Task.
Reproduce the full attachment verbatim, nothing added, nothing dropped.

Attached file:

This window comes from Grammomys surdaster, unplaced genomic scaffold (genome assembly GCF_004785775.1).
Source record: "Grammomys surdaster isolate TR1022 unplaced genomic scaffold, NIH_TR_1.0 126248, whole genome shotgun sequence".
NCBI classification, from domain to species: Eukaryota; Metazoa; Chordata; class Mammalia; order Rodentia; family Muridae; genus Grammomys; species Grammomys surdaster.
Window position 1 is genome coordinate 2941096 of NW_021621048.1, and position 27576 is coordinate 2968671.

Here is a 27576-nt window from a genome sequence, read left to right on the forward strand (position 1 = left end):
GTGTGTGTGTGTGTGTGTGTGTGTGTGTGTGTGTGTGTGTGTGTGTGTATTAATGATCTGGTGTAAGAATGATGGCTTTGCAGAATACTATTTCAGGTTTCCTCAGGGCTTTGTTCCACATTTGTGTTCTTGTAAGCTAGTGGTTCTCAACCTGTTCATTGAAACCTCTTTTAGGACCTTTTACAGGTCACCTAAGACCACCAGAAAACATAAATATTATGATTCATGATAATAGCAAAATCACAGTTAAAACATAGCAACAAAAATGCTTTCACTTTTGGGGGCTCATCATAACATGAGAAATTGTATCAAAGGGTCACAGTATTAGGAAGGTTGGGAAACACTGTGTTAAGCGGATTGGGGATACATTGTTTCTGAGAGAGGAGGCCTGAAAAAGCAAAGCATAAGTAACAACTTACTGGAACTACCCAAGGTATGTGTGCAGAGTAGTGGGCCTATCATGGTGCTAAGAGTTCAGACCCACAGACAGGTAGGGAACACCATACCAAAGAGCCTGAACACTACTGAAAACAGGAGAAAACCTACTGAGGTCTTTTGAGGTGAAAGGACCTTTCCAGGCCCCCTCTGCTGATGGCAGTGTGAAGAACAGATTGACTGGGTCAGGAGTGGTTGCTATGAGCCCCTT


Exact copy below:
This window comes from Grammomys surdaster, unplaced genomic scaffold (genome assembly GCF_004785775.1).
Source record: "Grammomys surdaster isolate TR1022 unplaced genomic scaffold, NIH_TR_1.0 126248, whole genome shotgun sequence".
NCBI classification, from domain to species: Eukaryota; Metazoa; Chordata; class Mammalia; order Rodentia; family Muridae; genus Grammomys; species Grammomys surdaster.
Window position 1 is genome coordinate 2941096 of NW_021621048.1, and position 27576 is coordinate 2968671.

Here is a 27576-nt window from a genome sequence, read left to right on the forward strand (position 1 = left end):
GTGTGTGTGTGTGTGTGTGTGTGTGTGTGTGTGTGTGTGTGTGTGTGTATTAATGATCTGGTGTAAGAATGATGGCTTTGCAGAATACTATTTCAGGTTTCCTCAGGGCTTTGTTCCACATTTGTGTTCTTGTAAGCTAGTGGTTCTCAACCTGTTCATTGAAACCTCTTTTAGGACCTTTTACAGGTCACCTAAGACCACCAGAAAACATAAATATTATGATTCATGATAATAGCAAAATCACAGTTAAAACATAGCAACAAAAATGCTTTCACTTTTGGGGGCTCATCATAACATGAGAAATTGTATCAAAGGGTCACAGTATTAGGAAGGTTGGGAAACACTGTGTTAAGCGGATTGGGGATACATTGTTTCTGAGAGAGGAGGCCTGAAAAAGCAAAGCATAAGTAACAACTTACTGGAACTACCCAAGGTATGTGTGCAGAGTAGTGGGCCTATCATGGTGCTAAGAGTTCAGACCCACAGACAGGTAGGGAACACCATACCAAAGAGCCTGAACACTACTGAAAACAGGAGAAAACCTACTGAGGTCTTTTGAGGTGAAAGGACCTTTCCAGGCCCCCTCTGCTGATGGCAGTGTGAAGAACAGATTGACTGGGTCAGGAGTGGTTGCTATGAGCCCCTT